Saudi designers dazzle at Dubai fashion week

A model presents a creation by Saudi Arabia's Suzan Farhoud and Leen Al-Shishakly during the Arab Fashion Week on Saturday in Dubai. (AFP)
Updated 10 October 2016
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Saudi designers dazzle at Dubai fashion week

DUBAI: From a mother and daughter duo hooked on denim to an art-inspired fashionista, female designers from Saudi Arabia stole the limelight at Arab Fashion Week 2016 in Dubai.
Models strutted the catwalk late Saturday in mini-dresses, cropped jackets, skin-tight jeans and flamboyantly embroidered transparent blouses. They were the work of Suzan Farhoud and her daughter Leen Al-Shieshakly, who set up their “Jeans Couture” brand just a year ago, hoping to share their passion for denim. Farhoud designs the clothes, while Shieshakly creates bags and manages the business. “We wanted the Saudis... not to look at denim in a casual way,” Shieshakly said, but also to “wear it for a formal event.” “We wanted to get the denim into the Saudi market as well as the Middle East,” said the US-educated 26-year-old, who wore her dark hair in a short bob. 

“Since I am half Arab and half Western I wanted to mix modern and elegant,” she said.
They say their creations have been well-received in Saudi Arabia.
Their casual designs contrasted with those of another Saudi designer, Arwa Al-Ammari, whose style mixes luxury with elegance and art.
Her models drew everyone’s gaze as they walked down the catwalk in dresses, coats, skirts and tops of structured, layered fabric.
Elegant enough for an English tea party, her designs were decorated with leaves, flowers, and even big birds.
Caroline Rush, chief executive of the British Fashion Council, said she believes conservative designs are gaining traction in the West.
“I think that modest fashion is certainly something that is growing in the Western world,” she told AFP.
She described the Saudi designers’ collections as “very different in terms of style but very open.”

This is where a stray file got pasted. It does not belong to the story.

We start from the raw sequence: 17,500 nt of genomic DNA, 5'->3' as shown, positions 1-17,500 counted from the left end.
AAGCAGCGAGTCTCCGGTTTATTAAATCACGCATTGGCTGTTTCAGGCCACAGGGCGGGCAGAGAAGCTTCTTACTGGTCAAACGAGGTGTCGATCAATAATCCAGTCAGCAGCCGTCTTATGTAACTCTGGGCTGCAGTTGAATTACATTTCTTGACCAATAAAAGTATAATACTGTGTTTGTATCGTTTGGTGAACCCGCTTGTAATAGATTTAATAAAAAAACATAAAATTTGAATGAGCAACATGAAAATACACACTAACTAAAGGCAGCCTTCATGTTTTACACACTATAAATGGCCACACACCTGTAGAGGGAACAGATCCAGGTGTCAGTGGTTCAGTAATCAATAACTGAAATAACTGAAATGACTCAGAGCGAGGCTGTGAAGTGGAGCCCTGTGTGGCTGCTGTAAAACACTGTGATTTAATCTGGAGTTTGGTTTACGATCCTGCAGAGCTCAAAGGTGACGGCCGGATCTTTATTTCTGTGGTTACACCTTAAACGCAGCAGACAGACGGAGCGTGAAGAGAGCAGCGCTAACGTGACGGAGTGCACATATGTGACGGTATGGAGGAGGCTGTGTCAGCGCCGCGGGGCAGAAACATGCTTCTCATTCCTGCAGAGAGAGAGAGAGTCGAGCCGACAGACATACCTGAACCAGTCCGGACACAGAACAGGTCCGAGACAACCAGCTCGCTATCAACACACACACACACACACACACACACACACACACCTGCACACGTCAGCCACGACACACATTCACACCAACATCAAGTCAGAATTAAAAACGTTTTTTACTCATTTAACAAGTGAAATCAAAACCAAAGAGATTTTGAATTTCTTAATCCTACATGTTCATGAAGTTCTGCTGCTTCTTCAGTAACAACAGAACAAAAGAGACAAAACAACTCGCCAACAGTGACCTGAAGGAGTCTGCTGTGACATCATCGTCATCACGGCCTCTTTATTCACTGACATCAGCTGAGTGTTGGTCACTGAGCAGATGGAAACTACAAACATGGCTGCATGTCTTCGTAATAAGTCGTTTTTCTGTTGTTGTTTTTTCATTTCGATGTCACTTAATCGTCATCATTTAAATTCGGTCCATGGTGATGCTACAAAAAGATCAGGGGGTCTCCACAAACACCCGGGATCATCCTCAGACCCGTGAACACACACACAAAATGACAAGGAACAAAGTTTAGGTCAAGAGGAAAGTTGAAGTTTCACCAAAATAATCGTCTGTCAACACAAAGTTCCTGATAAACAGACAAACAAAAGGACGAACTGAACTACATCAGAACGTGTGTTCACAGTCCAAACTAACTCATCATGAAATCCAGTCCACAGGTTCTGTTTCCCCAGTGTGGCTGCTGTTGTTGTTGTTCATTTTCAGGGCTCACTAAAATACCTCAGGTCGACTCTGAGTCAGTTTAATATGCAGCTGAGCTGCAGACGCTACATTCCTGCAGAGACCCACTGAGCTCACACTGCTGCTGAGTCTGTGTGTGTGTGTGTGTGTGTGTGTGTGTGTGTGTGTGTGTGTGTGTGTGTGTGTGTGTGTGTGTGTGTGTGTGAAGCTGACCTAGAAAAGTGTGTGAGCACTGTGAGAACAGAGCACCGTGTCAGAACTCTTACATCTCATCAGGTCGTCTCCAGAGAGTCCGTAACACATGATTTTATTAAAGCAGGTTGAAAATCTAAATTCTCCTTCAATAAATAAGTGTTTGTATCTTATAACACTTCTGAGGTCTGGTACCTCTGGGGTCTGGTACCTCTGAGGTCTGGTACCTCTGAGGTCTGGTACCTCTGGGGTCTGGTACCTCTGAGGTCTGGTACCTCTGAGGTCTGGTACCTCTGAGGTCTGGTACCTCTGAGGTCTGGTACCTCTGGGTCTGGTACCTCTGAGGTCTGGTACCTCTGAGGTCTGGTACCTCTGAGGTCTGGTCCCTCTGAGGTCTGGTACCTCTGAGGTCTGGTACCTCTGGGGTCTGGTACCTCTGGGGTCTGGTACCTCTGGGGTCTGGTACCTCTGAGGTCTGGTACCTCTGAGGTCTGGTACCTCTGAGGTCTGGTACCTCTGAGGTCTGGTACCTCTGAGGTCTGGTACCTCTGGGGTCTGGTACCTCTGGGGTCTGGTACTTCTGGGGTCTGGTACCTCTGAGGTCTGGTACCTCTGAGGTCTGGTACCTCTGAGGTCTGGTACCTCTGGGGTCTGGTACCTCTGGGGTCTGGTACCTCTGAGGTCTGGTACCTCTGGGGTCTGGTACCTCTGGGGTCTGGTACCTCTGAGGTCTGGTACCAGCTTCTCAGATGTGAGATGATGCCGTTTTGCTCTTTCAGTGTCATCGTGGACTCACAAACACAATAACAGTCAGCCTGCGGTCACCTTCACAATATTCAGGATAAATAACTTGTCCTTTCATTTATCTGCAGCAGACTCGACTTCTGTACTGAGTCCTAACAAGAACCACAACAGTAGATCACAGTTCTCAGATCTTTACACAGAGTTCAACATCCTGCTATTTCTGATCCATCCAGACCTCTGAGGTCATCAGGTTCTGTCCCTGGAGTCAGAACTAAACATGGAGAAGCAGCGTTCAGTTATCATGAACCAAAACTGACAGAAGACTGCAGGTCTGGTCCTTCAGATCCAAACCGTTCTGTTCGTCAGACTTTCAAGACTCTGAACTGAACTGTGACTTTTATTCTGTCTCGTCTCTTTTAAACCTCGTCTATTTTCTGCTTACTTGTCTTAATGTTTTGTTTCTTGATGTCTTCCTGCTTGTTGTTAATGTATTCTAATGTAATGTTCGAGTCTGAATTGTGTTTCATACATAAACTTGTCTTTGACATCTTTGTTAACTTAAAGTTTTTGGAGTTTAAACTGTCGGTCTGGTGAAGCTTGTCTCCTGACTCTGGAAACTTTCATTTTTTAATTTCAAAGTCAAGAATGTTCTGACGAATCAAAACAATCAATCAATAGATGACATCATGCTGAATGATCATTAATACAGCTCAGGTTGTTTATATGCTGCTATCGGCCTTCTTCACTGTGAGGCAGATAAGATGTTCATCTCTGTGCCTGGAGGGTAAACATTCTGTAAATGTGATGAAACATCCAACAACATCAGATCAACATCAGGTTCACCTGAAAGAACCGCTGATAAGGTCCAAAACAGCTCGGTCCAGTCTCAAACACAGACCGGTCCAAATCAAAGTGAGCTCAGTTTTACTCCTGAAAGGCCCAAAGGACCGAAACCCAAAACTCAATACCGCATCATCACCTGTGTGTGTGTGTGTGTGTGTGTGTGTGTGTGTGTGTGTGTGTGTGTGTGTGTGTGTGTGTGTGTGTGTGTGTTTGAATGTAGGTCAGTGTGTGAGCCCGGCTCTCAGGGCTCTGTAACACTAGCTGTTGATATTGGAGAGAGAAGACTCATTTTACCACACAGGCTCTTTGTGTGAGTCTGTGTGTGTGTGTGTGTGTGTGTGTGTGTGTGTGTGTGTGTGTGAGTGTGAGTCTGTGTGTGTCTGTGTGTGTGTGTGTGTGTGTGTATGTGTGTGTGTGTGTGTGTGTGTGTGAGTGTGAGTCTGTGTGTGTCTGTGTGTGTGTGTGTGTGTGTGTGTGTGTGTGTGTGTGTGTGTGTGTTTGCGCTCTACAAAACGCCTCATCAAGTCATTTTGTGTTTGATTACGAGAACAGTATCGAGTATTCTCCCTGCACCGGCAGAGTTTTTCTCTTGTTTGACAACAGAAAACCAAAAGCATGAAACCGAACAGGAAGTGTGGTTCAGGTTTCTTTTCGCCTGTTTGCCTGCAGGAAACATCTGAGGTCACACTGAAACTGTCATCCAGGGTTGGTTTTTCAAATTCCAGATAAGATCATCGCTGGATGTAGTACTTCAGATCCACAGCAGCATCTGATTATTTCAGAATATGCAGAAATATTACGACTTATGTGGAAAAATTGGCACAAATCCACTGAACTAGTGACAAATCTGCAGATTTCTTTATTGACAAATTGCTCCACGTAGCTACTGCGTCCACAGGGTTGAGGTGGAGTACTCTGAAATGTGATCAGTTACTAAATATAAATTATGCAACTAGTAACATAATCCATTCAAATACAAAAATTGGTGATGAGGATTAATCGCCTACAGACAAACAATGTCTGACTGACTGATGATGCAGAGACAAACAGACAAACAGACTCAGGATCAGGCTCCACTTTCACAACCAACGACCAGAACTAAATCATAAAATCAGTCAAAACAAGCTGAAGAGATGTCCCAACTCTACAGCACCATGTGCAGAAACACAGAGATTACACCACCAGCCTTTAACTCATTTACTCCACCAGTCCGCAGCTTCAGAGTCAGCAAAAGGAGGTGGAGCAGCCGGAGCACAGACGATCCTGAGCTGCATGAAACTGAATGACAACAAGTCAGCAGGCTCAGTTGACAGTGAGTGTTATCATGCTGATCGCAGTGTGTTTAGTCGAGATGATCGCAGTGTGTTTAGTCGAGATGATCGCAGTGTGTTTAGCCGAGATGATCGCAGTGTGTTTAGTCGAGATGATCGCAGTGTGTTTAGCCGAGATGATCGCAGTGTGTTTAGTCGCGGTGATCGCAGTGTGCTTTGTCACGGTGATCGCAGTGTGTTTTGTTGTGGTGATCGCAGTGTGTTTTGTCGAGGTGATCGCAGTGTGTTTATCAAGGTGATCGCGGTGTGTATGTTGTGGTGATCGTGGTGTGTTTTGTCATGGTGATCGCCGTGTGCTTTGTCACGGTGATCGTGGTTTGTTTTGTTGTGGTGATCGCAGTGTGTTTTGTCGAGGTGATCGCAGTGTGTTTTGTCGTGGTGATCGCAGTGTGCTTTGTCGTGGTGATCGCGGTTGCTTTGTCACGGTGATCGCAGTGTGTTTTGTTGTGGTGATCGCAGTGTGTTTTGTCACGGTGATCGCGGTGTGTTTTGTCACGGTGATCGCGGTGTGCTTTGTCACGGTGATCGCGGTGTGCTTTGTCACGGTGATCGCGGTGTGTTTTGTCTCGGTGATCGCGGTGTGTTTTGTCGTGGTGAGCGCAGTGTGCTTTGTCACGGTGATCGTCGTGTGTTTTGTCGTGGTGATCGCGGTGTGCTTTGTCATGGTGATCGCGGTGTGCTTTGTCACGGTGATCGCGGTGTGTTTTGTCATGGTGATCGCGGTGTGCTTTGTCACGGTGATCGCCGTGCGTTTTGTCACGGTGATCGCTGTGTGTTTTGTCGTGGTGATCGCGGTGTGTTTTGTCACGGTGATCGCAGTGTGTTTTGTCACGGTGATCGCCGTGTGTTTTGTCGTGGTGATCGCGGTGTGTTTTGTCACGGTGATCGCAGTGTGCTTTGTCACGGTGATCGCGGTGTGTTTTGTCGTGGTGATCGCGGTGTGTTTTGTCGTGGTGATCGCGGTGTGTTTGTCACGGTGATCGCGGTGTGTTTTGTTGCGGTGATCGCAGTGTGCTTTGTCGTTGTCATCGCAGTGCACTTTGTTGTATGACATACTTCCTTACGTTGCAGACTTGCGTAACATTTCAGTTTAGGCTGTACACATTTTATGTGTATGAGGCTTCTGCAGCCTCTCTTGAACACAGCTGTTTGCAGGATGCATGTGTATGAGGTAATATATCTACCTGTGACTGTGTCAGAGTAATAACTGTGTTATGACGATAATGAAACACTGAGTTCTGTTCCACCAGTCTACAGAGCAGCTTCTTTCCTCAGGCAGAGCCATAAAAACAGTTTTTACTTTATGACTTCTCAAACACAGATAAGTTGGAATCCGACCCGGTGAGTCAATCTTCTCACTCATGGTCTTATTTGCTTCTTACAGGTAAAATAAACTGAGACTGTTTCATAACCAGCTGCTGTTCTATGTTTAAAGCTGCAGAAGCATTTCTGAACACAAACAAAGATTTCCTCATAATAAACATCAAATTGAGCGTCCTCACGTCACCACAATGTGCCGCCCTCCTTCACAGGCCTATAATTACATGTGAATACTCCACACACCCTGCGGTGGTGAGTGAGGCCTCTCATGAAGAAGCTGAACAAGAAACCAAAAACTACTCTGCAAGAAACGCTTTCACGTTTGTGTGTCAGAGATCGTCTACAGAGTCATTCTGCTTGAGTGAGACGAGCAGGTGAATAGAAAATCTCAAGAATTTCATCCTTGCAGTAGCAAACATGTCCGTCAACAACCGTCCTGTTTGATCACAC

“The soft power around the creative industry and particularly fashion does have a very powerful message in terms of showing how cultures are changing,” she said. “(Fashion) is a fantastic way to be able to show that.”


’Blurred Lines’ legal saga ends in $5mn ruling favoring Marvin Gaye family

Updated 14 December 2018
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’Blurred Lines’ legal saga ends in $5mn ruling favoring Marvin Gaye family

  • “The verdict handicaps any creator out there who is making something that might be inspired by something else,” Pharell Williams said
  • The initial award in the case had triggered an angry response from many songwriters, who argued that there were major differences between the two songs at the center of the legal battle

LOS ANGELES: A long-running copyright dispute over the smash hit “Blurred Lines” has ended with the family of Motown legend Marvin Gaye winning a nearly $5 million judgment against Robin Thicke and Pharrell Williams.
Thicke and Williams had been accused by Gaye’s estate of copyright infringement for their 2013 hit because of similarities with the late singer’s “Got to Give It Up.”
In 2015, the estate was awarded more than $7 million but the amount was later reduced to $5.3 million
Thicke and Pharrell appealed that judgment and a California judge earlier this year overall upheld the jury’s decision.
In a December 6 final ruling in the case made public on Thursday, US District Judge John Kronstadt ordered Thicke, Williams and Williams’ publishing company to pay Gaye’s estate $2.9 million in damages, US media reported.
Thicke was ordered to pay an additional $1.76 million. Williams and his publishing company must also separately pay Gay’s estate nearly $360,000.
Gaye’s family was also rewarded 50 percent of the song’s royalties.
The verdict caps a long-drawn legal battle that was closely watched by the music industry.
The initial award in the case had triggered an angry response from many songwriters, who argued that there were major differences between the two songs at the center of the legal battle, including the melodies and lyrics.
Williams, a popular songwriter who had another smash hit with “Happy,” said in an interview in 2015 that all creative people had inspirations.
“The verdict handicaps any creator out there who is making something that might be inspired by something else,” he said at the time.
“If we lose our freedom to be inspired, we’re going to look up one day and the entertainment industry as we know it will be frozen in litigation.”
Representatives of both Williams and Thicke could not be immediately reached for comment.